Key West takes step toward banning sunscreens harmful to coral reefs

Key West takes step toward banning sunscreens harmful to coral reefs

Officials in Key West, Fla., took the first step toward banning the sale of sunscreens that contain ingredients considered harmful to coral reefs.

The Key West City Commission voted unanimously 7-0 on Tuesday to to pass the measure, according to the Miami Herald. The measure must be reviewed and voted on again next month before it can become law.


The harmful ingredients -- oxybenzone and octinoxate -- are found in most sunscreens and have been linked to damaging coral reefs.

"They have alternatives to these two chemicals,” said City Commissioner Jimmy Weekley, who sponsored the measure. “This is to me something we need to do in this community to protect our economy. What if we don’t pass this and three to five years down the road we have no reef?”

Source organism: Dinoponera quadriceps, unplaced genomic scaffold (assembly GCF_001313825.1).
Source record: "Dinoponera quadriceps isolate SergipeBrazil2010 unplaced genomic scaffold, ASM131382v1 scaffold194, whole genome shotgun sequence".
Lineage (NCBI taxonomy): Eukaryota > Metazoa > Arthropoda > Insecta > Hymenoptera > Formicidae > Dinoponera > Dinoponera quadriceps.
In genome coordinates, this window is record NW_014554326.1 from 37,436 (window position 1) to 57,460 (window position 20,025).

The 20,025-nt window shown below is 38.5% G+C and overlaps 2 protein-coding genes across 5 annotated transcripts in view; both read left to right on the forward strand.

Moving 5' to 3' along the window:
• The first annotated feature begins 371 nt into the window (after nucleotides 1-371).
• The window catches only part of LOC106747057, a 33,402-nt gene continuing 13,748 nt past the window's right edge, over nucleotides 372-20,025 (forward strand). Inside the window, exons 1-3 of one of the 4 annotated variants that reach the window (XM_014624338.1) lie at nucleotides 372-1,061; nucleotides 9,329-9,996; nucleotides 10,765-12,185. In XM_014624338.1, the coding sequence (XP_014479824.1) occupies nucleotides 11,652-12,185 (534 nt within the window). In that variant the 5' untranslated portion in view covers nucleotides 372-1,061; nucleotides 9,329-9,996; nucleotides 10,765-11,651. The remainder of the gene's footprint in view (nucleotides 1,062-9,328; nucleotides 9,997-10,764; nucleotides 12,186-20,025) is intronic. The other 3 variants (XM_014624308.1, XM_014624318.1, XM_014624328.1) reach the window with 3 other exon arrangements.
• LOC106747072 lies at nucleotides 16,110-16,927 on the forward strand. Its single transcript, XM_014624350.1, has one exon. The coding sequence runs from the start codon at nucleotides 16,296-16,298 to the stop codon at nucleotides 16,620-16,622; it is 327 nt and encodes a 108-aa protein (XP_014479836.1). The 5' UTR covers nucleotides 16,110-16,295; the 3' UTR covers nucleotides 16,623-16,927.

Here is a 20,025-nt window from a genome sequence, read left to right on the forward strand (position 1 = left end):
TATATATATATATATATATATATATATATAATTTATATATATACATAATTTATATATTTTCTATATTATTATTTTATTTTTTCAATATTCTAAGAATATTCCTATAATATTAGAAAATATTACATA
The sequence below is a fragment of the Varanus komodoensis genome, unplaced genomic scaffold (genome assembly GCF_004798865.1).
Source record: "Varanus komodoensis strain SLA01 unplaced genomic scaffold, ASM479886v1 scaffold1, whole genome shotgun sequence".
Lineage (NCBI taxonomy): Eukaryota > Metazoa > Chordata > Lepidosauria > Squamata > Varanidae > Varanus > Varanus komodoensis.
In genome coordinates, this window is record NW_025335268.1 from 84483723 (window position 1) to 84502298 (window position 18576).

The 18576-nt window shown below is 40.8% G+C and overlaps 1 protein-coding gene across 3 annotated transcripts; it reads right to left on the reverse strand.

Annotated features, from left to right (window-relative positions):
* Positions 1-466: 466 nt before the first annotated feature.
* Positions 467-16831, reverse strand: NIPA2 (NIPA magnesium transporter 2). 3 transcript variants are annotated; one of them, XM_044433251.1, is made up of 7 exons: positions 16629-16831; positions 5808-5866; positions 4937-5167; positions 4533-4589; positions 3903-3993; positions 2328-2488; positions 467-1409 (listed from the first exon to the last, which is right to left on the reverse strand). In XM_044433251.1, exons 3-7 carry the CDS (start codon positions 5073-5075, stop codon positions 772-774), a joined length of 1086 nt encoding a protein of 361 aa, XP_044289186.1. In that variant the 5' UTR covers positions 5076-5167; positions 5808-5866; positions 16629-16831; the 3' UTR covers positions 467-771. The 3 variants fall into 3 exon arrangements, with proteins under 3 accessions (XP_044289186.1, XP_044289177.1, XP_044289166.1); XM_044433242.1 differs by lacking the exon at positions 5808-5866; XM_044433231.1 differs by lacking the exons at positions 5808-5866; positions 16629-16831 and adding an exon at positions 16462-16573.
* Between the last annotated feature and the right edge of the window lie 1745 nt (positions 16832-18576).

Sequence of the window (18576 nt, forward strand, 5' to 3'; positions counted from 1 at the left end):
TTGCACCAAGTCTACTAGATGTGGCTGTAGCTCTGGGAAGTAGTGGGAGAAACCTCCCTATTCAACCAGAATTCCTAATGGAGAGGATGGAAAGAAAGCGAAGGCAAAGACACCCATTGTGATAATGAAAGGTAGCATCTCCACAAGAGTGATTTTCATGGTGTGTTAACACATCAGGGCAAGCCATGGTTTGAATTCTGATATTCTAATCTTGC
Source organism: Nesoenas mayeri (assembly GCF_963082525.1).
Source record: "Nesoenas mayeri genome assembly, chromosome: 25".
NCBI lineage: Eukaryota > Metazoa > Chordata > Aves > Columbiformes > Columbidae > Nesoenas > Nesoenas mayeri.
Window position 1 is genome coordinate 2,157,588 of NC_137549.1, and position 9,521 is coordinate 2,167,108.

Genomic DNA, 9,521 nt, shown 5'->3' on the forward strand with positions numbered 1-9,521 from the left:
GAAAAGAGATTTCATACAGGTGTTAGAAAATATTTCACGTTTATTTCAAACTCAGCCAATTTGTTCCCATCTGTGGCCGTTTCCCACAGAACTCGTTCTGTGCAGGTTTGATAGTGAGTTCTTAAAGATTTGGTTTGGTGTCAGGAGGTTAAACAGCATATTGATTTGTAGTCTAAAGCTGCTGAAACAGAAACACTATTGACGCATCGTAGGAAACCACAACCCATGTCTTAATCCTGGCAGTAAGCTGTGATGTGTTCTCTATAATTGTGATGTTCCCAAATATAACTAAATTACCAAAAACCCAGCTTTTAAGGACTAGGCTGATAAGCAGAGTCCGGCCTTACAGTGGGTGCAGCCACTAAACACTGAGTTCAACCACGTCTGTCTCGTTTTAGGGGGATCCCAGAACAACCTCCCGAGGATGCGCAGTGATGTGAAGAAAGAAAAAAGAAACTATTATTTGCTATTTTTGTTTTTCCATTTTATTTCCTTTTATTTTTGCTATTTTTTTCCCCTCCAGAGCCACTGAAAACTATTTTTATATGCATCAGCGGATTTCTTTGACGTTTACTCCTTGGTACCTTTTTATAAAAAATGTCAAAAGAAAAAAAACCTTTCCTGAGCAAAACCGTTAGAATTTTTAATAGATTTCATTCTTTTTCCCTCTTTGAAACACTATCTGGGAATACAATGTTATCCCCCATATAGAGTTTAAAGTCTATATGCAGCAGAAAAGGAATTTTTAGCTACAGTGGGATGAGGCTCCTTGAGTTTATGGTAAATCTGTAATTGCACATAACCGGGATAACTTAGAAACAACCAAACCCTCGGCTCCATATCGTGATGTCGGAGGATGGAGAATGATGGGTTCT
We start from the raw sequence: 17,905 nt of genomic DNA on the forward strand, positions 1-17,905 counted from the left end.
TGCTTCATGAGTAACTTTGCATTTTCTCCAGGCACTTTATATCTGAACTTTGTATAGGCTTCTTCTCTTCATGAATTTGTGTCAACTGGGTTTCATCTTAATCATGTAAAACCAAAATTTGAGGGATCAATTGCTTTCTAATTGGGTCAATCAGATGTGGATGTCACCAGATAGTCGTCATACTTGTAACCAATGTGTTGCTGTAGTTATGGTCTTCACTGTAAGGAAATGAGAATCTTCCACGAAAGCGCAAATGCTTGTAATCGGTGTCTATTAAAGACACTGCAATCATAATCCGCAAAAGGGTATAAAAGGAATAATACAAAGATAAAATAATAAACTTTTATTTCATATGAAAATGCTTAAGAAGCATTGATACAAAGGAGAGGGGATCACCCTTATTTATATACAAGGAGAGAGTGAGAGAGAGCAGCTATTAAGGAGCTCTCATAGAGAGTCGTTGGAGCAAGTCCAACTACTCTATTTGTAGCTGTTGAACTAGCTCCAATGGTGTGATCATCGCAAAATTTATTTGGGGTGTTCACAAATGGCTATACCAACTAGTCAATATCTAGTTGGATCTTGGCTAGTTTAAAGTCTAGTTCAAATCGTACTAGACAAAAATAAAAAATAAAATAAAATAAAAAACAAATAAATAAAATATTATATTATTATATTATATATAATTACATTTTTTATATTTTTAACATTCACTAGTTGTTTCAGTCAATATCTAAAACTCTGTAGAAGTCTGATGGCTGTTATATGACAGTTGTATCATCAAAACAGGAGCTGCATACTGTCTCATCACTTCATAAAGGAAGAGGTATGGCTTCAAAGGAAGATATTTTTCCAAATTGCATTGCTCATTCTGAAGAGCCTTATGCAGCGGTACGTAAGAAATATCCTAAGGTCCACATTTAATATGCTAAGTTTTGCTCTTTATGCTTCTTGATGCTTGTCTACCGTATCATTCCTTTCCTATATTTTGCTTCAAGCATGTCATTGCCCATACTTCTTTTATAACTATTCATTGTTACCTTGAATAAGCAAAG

“This may be our last shot. It’s not the major cause of the loss of our reef,” Weekley said. “But this is one reason we can do something about. We can take a step to eliminate those chemicals going into our water.”

Only one commissioner, Sam Kaufman, told the Herald he may not vote for the measure next month.

Dermatologists who attended the public vote voiced concerns that a ban on certain sunscreens could dissuade people from using the products and lead to an increase in skin cancer.

Commission Greg Davila shared similar concerns.

“We will definitely be limiting our residents to the best sunscreens available,” Davila said. “The downside of passing this is cancer.”

Hawaii last year became the first state to ban the sale and distribution of sunscreens containing the ingredients, starting in 2021.